This book took me two and a half months to write. That certainly is a record for me and I felt unusually inspired while writing it.
I like to take pictures and I usually have my camera with me, just in case an irresistible shot appears.
I was out visiting the horses one
day and I snapped the picture that is now the cover of this book. Later as Iwas going through my shots from the day, something about it touched me and soonI had a story started.
I continued to photograph Ashwin, the horse that inspired this story, during the time I was writing Whisper and those are the pictures you saw throughout this book.
I have had nearly twenty horses since I got my first pony at the age of thirteen, though not all were rescues. I learned a lot from them and while I was not always successful in helping them, my experiences were very rewarding. Four of my five current horses (plus a mule who was born here) were rescues.
Bannie is a very handsome black gelding. He's the old man of my horse family and is content to spend his days eating and sleeping. I still ride him on occasion and use him to give pony rides to visitors. The owners previous to the family that rescued him had starved him and I believe there was some physical abuse as well. It took him awhile to heal emotionally, but he is a big teddy bear now.
Smoke was Bannie's replacement as far as my main riding horse. She spent ten years on a working cattle ranch before being brought to Michigan. She was also being starved and was pretty sick when we got her. She was aloof and wary for the first few months, but now we are inseparable. In October of 2013, I fell off Smoke as we were galloping at over thirty mph and broke my back. I was afraid our relationship would never be the same afterward; both of us had our confidence shaken badly but when I was able to ride again, we were a better team than ever before.
Lena is my younger sister's mare. An older horse past her prime, she was on her way to the slaughterhouse when a lady rescued her. We got her just a few months later. She still needed some weight, but after a few weeks of TLC, she turned into a beautiful girl. Unbeknownst to us, the lady who rescued Lena had put her in with her thirty year old donkey, thinking he was unable to breed. Nine months after she came home with us…
…Rio was born! Stubborn, adorable and irresistible, Rio was there to stay! I had always wanted the chance to train a baby right from the start, so our little mule was the perfect opportunity. Lena was great mom and Rio just thought he was it!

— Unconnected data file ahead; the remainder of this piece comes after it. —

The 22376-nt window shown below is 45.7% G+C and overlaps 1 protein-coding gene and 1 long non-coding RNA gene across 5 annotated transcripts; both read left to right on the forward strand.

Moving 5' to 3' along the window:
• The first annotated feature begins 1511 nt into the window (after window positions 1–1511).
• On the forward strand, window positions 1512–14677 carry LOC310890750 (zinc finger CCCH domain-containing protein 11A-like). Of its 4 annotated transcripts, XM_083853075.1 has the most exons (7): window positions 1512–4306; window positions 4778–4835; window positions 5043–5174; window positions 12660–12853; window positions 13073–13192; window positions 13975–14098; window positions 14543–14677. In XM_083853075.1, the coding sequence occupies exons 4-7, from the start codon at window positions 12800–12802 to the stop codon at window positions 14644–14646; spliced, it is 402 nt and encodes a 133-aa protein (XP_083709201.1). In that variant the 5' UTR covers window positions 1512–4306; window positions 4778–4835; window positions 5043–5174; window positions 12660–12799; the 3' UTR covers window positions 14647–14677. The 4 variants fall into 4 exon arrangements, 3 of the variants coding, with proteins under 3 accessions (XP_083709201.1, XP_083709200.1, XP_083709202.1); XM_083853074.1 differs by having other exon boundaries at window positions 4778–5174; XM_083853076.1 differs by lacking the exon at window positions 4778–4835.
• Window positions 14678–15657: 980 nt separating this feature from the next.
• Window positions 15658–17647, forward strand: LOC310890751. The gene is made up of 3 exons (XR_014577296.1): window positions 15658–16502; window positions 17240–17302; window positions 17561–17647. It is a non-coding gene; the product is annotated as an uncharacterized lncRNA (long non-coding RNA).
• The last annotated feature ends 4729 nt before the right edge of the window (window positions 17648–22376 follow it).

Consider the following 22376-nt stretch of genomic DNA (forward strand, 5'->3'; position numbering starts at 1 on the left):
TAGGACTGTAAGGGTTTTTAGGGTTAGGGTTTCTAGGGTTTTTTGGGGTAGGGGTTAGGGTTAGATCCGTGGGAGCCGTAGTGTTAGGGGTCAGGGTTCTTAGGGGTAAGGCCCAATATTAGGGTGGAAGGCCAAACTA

Ashwin is a beautiful silver appaloosa gelding and he is the horse who inspired me to write this story. He was not abused to the extent that Whisper was, but he was very fearful and insecure when he came to us. It took me quite awhile to even be able to touch him, but after several months, I was able to ride him and he turned out to be a very steady dependable mount that even my younger siblings can ride.
Abby is my younger brother's horse. She did not come to us as a rescue, but she may have been in her past. She is a sweet girl who needs strong leadership. She doesn't form bonds very well, but once you get through to her, it’s a done deal.
Three of the horses I mentioned in the dedication, Rosie, Cain and Danny, are very special to me. They were my first horses and also my first rescues. Though they are no longer a part of my horse family, they are still a huge part of my heart and I learned so much from them.
I poured my heart into this book and many of the things that happen I have actually experienced. The connection that comes with teaching a damaged horse to trust again is one of the most satisfying experiences ever.
My goal for this book is that it will touch your hearts and bring you joy as you watch Whisper's transformation from an angry, dangerous horse, to a loving, gentle companion.
I hope it will give you a glimpse into the world of not only abused horses, but all animals that are mistreated. These animals have a lot of baggage, but someone has to help them. Deep inside, they just want to be loved and cared for. They don't want to be angry and dangerous; they learned to be that way to survive.
If you ever have the chance to own a horse, consider giving a rescue a second chance. They need great homes and loving people to care of them just as much as the horse that has been treated well all of its life.